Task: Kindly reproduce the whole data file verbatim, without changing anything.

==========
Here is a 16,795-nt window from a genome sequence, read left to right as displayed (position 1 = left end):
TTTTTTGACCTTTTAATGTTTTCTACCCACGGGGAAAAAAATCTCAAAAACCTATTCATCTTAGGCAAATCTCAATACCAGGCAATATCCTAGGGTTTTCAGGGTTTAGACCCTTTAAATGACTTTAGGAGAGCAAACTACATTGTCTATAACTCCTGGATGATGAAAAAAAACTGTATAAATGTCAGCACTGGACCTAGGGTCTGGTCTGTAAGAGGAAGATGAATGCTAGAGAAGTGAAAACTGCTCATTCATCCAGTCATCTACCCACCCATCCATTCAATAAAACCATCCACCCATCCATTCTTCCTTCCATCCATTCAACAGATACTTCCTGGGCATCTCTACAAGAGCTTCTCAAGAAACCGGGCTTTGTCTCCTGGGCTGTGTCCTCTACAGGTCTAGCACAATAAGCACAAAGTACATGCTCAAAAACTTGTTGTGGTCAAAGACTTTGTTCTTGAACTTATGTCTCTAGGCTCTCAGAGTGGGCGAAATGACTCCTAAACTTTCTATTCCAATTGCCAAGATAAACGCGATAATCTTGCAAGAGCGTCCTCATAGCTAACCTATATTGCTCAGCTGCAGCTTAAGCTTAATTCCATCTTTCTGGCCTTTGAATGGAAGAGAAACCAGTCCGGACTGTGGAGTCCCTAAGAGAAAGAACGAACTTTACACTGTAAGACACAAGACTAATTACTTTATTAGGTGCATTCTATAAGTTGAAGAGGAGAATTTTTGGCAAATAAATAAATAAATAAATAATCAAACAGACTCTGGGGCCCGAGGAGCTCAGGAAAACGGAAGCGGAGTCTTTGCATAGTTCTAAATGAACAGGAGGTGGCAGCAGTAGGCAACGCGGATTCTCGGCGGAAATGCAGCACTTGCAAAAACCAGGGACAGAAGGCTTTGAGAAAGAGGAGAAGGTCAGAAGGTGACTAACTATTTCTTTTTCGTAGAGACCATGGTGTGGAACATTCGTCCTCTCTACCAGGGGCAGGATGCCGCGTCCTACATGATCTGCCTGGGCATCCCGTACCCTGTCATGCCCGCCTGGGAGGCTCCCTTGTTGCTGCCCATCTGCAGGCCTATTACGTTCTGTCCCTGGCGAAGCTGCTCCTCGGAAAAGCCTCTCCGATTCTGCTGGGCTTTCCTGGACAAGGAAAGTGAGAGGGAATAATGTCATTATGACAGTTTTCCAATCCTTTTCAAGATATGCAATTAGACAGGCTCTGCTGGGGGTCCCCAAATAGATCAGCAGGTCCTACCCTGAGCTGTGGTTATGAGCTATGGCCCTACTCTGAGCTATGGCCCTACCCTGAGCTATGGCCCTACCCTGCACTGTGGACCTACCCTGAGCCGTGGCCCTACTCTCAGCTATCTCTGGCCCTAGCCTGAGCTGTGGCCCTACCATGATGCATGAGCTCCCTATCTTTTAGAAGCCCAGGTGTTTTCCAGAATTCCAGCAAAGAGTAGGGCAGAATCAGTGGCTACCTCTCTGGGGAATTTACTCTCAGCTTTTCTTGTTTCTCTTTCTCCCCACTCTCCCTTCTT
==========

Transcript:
Here is a 16,795-nt window from a genome sequence, read left to right as displayed (position 1 = left end):
TTTTTTGACCTTTTAATGTTTTCTACCCACGGGGAAAAAAATCTCAAAAACCTATTCATCTTAGGCAAATCTCAATACCAGGCAATATCCTAGGGTTTTCAGGGTTTAGACCCTTTAAATGACTTTAGGAGAGCAAACTACATTGTCTATAACTCCTGGATGATGAAAAAAAACTGTATAAATGTCAGCACTGGACCTAGGGTCTGGTCTGTAAGAGGAAGATGAATGCTAGAGAAGTGAAAACTGCTCATTCATCCAGTCATCTACCCACCCATCCATTCAATAAAACCATCCACCCATCCATTCTTCCTTCCATCCATTCAACAGATACTTCCTGGGCATCTCTACAAGAGCTTCTCAAGAAACCGGGCTTTGTCTCCTGGGCTGTGTCCTCTACAGGTCTAGCACAATAAGCACAAAGTACATGCTCAAAAACTTGTTGTGGTCAAAGACTTTGTTCTTGAACTTATGTCTCTAGGCTCTCAGAGTGGGCGAAATGACTCCTAAACTTTCTATTCCAATTGCCAAGATAAACGCGATAATCTTGCAAGAGCGTCCTCATAGCTAACCTATATTGCTCAGCTGCAGCTTAAGCTTAATTCCATCTTTCTGGCCTTTGAATGGAAGAGAAACCAGTCCGGACTGTGGAGTCCCTAAGAGAAAGAACGAACTTTACACTGTAAGACACAAGACTAATTACTTTATTAGGTGCATTCTATAAGTTGAAGAGGAGAATTTTTGGCAAATAAATAAATAAATAAATAATCAAACAGACTCTGGGGCCCGAGGAGCTCAGGAAAACGGAAGCGGAGTCTTTGCATAGTTCTAAATGAACAGGAGGTGGCAGCAGTAGGCAACGCGGATTCTCGGCGGAAATGCAGCACTTGCAAAAACCAGGGACAGAAGGCTTTGAGAAAGAGGAGAAGGTCAGAAGGTGACTAACTATTTCTTTTTCGTAGAGACCATGGTGTGGAACATTCGTCCTCTCTACCAGGGGCAGGATGCCGCGTCCTACATGATCTGCCTGGGCATCCCGTACCCTGTCATGCCCGCCTGGGAGGCTCCCTTGTTGCTGCCCATCTGCAGGCCTATTACGTTCTGTCCCTGGCGAAGCTGCTCCTCGGAAAAGCCTCTCCGATTCTGCTGGGCTTTCCTGGACAAGGAAAGTGAGAGGGAATAATGTCATTATGACAGTTTTCCAATCCTTTTCAAGATATGCAATTAGACAGGCTCTGCTGGGGGTCCCCAAATAGATCAGCAGGTCCTACCCTGAGCTGTGGTTATGAGCTATGGCCCTACTCTGAGCTATGGCCCTACCCTGAGCTATGGCCCTACCCTGCACTGTGGACCTACCCTGAGCCGTGGCCCTACTCTCAGCTATCTCTGGCCCTAGCCTGAGCTGTGGCCCTACCATGATGCATGAGCTCCCTATCTTTTAGAAGCCCAGGTGTTTTCCAGAATTCCAGCAAAGAGTAGGGCAGAATCAGTGGCTACCTCTCTGGGGAATTTACTCTCAGCTTTTCTTGTTTCTCTTTCTCCCCACTCTCCCTTCTT